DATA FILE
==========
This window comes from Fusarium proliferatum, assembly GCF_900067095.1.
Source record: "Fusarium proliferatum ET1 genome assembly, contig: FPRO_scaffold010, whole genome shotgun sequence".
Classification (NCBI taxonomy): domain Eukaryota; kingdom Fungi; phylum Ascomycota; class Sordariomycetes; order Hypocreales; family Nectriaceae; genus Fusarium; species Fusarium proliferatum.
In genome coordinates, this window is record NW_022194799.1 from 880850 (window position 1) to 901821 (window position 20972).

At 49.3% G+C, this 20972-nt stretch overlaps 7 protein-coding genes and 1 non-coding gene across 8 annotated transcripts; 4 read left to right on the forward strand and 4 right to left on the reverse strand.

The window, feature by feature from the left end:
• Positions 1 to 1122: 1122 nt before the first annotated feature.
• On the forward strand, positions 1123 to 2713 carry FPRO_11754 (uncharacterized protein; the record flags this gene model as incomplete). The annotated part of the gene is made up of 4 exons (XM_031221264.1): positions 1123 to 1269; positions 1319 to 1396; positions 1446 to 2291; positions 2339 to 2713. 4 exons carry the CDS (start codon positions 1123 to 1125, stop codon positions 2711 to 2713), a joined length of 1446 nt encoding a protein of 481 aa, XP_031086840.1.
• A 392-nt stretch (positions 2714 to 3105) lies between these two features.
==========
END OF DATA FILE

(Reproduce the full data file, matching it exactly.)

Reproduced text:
This window comes from Fusarium proliferatum, assembly GCF_900067095.1.
Source record: "Fusarium proliferatum ET1 genome assembly, contig: FPRO_scaffold010, whole genome shotgun sequence".
Classification (NCBI taxonomy): domain Eukaryota; kingdom Fungi; phylum Ascomycota; class Sordariomycetes; order Hypocreales; family Nectriaceae; genus Fusarium; species Fusarium proliferatum.
In genome coordinates, this window is record NW_022194799.1 from 880850 (window position 1) to 901821 (window position 20972).

At 49.3% G+C, this 20972-nt stretch overlaps 7 protein-coding genes and 1 non-coding gene across 8 annotated transcripts; 4 read left to right on the forward strand and 4 right to left on the reverse strand.

The window, feature by feature from the left end:
• Positions 1 to 1122: 1122 nt before the first annotated feature.
• On the forward strand, positions 1123 to 2713 carry FPRO_11754 (uncharacterized protein; the record flags this gene model as incomplete). The annotated part of the gene is made up of 4 exons (XM_031221264.1): positions 1123 to 1269; positions 1319 to 1396; positions 1446 to 2291; positions 2339 to 2713. 4 exons carry the CDS (start codon positions 1123 to 1125, stop codon positions 2711 to 2713), a joined length of 1446 nt encoding a protein of 481 aa, XP_031086840.1.
• A 392-nt stretch (positions 2714 to 3105) lies between these two features.